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Video instructions and help with filling out and completing Who 8850 Form Urban

Instructions and Help about Who 8850 Form Urban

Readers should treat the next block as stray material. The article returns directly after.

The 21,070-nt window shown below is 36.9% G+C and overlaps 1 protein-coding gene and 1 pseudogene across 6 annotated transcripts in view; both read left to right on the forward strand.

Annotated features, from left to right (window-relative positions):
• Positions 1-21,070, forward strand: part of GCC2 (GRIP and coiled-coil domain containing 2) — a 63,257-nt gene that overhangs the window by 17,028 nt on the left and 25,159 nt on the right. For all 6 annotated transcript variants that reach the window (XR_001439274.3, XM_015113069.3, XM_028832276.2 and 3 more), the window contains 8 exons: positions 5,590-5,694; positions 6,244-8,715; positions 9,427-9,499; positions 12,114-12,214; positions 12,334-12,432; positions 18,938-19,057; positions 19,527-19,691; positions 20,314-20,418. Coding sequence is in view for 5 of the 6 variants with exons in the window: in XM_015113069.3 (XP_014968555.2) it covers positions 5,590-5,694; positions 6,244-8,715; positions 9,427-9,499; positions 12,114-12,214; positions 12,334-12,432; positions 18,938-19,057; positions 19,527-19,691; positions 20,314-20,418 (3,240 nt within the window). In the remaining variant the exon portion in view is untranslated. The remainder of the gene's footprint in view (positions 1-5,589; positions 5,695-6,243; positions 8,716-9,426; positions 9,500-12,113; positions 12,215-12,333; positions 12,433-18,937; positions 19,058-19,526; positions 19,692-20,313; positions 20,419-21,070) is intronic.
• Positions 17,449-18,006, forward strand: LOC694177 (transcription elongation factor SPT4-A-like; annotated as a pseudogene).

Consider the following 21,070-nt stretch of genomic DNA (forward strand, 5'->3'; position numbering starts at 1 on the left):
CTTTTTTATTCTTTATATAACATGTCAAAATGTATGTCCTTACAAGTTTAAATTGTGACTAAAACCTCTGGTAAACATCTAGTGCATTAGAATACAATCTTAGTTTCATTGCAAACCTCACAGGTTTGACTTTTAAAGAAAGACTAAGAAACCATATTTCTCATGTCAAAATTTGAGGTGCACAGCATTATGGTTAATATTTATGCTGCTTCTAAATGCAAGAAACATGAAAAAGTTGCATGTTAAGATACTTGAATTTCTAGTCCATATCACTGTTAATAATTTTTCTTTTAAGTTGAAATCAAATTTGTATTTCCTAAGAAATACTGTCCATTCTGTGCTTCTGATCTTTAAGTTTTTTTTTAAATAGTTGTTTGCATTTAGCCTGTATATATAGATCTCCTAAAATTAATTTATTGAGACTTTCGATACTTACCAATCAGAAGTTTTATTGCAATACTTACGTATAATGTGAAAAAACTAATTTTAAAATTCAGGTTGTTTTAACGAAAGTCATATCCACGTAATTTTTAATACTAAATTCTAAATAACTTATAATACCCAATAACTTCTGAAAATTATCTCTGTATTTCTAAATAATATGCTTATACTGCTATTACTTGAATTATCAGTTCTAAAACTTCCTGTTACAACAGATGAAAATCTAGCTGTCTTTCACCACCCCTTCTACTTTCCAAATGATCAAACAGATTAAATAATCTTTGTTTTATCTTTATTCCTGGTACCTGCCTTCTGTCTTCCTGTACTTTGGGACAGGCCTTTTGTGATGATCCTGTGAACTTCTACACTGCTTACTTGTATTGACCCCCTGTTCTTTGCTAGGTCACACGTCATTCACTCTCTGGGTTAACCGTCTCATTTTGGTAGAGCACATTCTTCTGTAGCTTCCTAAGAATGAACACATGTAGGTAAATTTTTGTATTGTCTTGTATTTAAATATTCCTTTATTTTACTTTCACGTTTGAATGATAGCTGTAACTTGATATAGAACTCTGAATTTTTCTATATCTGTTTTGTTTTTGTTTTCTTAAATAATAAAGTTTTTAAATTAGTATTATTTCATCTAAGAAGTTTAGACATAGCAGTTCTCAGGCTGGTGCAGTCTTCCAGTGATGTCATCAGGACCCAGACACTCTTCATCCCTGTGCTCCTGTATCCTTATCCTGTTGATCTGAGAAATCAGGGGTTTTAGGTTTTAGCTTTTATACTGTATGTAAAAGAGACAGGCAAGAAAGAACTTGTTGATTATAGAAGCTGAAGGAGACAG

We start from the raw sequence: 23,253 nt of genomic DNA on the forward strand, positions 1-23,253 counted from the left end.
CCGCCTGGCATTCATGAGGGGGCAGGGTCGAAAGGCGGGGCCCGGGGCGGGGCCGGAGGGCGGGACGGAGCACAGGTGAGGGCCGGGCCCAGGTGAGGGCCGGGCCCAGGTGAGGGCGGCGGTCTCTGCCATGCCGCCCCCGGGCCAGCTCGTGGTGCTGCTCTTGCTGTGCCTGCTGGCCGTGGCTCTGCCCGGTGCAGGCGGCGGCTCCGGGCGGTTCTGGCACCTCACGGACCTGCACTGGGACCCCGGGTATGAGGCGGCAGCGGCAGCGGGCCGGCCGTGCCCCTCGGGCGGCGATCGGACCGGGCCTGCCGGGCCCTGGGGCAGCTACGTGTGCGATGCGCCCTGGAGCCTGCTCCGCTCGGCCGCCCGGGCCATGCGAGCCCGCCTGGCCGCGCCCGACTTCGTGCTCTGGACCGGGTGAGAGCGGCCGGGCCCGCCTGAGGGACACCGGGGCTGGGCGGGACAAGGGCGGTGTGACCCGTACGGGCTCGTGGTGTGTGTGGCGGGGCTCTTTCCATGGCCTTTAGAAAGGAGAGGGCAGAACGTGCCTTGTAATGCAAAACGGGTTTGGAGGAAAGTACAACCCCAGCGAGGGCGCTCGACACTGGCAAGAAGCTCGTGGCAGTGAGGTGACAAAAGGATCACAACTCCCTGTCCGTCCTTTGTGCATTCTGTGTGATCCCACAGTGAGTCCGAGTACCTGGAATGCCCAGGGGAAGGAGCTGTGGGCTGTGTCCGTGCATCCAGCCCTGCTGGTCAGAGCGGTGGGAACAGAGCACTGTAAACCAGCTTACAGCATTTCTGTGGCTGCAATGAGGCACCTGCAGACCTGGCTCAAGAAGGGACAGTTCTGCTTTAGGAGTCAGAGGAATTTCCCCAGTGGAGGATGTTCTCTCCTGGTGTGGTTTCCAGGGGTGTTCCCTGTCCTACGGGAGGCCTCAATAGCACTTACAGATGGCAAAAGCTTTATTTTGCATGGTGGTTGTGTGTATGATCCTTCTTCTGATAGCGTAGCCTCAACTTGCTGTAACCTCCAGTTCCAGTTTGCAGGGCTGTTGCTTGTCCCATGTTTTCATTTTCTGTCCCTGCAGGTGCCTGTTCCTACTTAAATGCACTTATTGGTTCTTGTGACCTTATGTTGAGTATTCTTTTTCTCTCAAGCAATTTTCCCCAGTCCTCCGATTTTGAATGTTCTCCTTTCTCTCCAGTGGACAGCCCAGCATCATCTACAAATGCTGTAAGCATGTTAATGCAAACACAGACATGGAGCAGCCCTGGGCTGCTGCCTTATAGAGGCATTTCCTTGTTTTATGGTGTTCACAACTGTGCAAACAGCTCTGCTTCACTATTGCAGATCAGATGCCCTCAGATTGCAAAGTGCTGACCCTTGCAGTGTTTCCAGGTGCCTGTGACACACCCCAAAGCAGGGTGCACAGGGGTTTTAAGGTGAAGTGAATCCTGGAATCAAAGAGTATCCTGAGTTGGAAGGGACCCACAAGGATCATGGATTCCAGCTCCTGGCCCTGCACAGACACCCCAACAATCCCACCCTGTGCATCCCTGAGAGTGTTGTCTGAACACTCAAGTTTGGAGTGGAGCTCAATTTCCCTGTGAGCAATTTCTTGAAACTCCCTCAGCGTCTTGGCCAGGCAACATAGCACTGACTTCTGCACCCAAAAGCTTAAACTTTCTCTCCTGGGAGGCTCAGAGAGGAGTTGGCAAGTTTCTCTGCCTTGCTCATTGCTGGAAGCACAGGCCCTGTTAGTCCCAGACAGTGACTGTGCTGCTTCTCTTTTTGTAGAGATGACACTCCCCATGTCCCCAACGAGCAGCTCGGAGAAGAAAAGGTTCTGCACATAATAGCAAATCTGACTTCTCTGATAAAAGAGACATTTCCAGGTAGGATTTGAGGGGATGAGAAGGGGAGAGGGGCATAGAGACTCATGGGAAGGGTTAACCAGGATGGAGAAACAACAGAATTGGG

Music I just love these maps I showed these to you at the end last time this is an English map showing Georgia it goes oh goes all the way to Mississippi they had no idea what was out there in fact this is this is the Chattahoochee and we know now the Chattahoochee cuts through Atlanta at an angle like this this is the Spanish map which shows you know Florida is real big the Caribbean is big the Spanish colonial parts are big and then Lake Erie is well there's a lake in here called like grand which is doesn't exist anywhere that I'm aware of and and in Lake Erie is somewhere just above Highlands North Carolina it looks like you know or Chattanooga they've collapsed the distance which tells you something about this area which will be the subject of part of the lecture today okay so Georgia is the last of these English colonies and in its initial projection it was a very it was very different from the others first it was the crown was more interested in this colony than in the others because of the Spanish presence in Florida and what they wanted was a military outpost that could defend the economically important port of Charleston and these plantations that are on these long navigable rivers going up through the Carolinas so they there was a military presence in in Georgia that was not it was more or less absent in Tidewater other parts of the Tidewater south now because it was the last there had been a lot of competition among a variety of people to create this colony here and one of the proposals was from a guy named Sir Robert Montgomery a nobleman who wanted to create in 1717 he a treatise called the Margrave eight of Azealia hoping that he could get hoping that he could get crown support this rather fanciful an absurd diagram of his this is not the city of Savannah this is the entire colony of Georgia all right which was to be organized this way as a kind of feudal barony was so Roberts castle right in the middle of it and then this the sort of affinity here to Penn's plan for Philadelphia is obvious this is each one of these is the square mile fortunately for us this never went anywhere I can't imagine teaching for 37 years at Zelia Tech but that was an example of one of many now what they thought if you go back to the original sort of propaganda piece that I showed you about Virginia they said we can grow oranges and lemons and plums and all these things and and we can have silk and so forth well a group of investors known as the trustees the trustees of the corporation of Georgia flattered the King by naming it after him was in fact that you know based on this notion they could do this that they could grow silk here now none of them there were 21 of them none of them had ever set foot in the new world none of them right but they were convinced absolutely convinced that they could grow silk here why because latitude which was fairly easy to develop based on the Asmus of the Sun longitude was the difficult part right it we we Georgia was roughly in the same latitude as the silk growing region of China therefore we should be able to grow silk based on this ABB's tract preposterous notion they actually in reports of mulberry trees growing here in great abundance they invested huge sums of money and establishing this colony they hired a man named James Edward Oglethorpe - who was a former general and traveled in these in the same intellectual circles in the West End of London that people like William Penn did and they hired him actually as military engineer to establish this colony they also had I would say that the historian Daniel Boorstin has called it in his book the Americans the colonial experience calls the chapter titles the chapter on Georgia victims of philanthropy and I think that's a great sort of ironic concept that the people who came here were victims of these trustees philanthropy there was very high-minded there was to be no alcohol there was to be couldn't drink couldn't drink spirits you all the land was to be collectively owned you got a based on this lease system that I described at Bedford Square the trustees would retain ownership of the ground of the land and then they would give you as a colonist a 60 by 90 foot lot that we see here where you could actually have your house and in return a well and then we would give you five acres of common land that you would then use to grazier cow or grow your vegetables and then there was 45 acres that would be given that in return that were to be put in the silk production they hired a man named Nikola a Matisse a Frenchman who claimed to know how to make silk they turned out he didn't and within it took 8 years and in the first eight years they produced enough silk to make one dress which they sent back to England to give to the Queen in the 10th year they had invested 10 times more than they could ever possibly have imagined that they could have made in return and so they abandoned the colony completely now that is significant and it is significant because it means that the thing that created it was in fact taken away and it was simply on its own to develop anyway it naturally would develop I should also mention that slavery was prohibited that you could not will property at the at your death the land reverted back to the trustees who had.

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